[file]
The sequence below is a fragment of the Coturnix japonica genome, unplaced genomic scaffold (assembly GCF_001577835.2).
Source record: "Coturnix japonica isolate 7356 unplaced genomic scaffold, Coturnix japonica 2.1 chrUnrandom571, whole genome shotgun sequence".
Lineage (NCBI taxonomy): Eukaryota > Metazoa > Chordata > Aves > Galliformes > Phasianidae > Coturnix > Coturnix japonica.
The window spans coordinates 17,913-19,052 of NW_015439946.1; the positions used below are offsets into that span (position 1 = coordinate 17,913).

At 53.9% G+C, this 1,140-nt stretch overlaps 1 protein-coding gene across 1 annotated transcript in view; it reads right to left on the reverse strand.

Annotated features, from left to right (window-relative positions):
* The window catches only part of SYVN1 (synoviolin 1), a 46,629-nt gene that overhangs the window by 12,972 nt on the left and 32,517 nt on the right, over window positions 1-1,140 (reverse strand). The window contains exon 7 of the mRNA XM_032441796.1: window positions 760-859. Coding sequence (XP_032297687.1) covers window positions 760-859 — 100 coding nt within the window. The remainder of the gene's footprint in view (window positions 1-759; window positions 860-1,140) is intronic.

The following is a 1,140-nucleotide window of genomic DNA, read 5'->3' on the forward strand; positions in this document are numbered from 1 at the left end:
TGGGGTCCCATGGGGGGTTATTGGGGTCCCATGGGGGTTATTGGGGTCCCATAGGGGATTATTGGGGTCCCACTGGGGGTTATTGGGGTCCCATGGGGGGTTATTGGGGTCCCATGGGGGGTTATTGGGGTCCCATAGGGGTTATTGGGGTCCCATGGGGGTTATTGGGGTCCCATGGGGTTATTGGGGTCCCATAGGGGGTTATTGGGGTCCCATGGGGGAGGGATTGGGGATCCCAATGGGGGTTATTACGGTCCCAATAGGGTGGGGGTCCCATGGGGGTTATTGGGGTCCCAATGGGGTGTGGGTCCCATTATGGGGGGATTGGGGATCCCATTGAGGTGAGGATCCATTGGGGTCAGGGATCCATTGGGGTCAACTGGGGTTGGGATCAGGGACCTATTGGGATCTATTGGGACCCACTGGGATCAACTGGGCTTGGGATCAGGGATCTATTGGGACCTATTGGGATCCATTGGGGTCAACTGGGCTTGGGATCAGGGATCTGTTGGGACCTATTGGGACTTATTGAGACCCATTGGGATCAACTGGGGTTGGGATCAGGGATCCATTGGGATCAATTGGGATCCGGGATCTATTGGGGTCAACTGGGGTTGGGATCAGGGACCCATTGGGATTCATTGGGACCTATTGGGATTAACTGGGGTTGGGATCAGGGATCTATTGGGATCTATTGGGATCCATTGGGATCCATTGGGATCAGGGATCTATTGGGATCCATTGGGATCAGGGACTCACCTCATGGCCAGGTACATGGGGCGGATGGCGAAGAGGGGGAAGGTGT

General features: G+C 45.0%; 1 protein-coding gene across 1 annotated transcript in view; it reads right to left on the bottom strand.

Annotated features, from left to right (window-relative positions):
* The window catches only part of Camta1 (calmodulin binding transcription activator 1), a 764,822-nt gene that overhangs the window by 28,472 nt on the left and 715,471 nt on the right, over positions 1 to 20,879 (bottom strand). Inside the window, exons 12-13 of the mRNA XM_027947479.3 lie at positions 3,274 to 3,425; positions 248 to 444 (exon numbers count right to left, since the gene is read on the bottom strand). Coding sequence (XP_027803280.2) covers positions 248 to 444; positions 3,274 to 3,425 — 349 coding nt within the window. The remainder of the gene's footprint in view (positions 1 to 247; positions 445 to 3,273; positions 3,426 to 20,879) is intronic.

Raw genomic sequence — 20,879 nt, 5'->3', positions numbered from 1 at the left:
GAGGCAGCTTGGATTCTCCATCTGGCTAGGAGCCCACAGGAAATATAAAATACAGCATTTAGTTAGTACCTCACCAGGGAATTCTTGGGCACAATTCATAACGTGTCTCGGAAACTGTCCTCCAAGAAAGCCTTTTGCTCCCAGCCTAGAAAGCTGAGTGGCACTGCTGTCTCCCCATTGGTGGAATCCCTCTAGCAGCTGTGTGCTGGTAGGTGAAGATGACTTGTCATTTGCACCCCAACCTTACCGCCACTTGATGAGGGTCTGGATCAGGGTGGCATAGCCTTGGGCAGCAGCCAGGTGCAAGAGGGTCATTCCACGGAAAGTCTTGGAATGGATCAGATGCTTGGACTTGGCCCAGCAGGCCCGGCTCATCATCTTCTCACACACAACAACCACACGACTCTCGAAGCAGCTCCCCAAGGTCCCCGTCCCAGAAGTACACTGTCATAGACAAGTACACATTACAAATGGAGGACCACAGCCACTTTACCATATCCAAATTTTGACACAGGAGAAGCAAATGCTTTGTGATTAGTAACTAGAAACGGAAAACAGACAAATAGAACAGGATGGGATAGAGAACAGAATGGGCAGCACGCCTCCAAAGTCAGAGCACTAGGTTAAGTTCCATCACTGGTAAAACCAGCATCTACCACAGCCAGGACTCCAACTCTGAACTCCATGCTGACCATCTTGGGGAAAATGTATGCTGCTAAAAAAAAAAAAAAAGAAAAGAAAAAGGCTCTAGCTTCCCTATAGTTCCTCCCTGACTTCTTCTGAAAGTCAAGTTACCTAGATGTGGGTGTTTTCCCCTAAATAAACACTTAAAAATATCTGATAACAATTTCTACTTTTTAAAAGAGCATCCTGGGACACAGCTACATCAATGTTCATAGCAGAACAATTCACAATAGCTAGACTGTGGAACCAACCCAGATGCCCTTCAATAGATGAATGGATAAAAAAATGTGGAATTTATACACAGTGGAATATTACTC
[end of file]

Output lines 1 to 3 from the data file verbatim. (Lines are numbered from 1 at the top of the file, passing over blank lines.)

The sequence below is a fragment of the Coturnix japonica genome, unplaced genomic scaffold (assembly GCF_001577835.2).
Source record: "Coturnix japonica isolate 7356 unplaced genomic scaffold, Coturnix japonica 2.1 chrUnrandom571, whole genome shotgun sequence".
Lineage (NCBI taxonomy): Eukaryota > Metazoa > Chordata > Aves > Galliformes > Phasianidae > Coturnix > Coturnix japonica.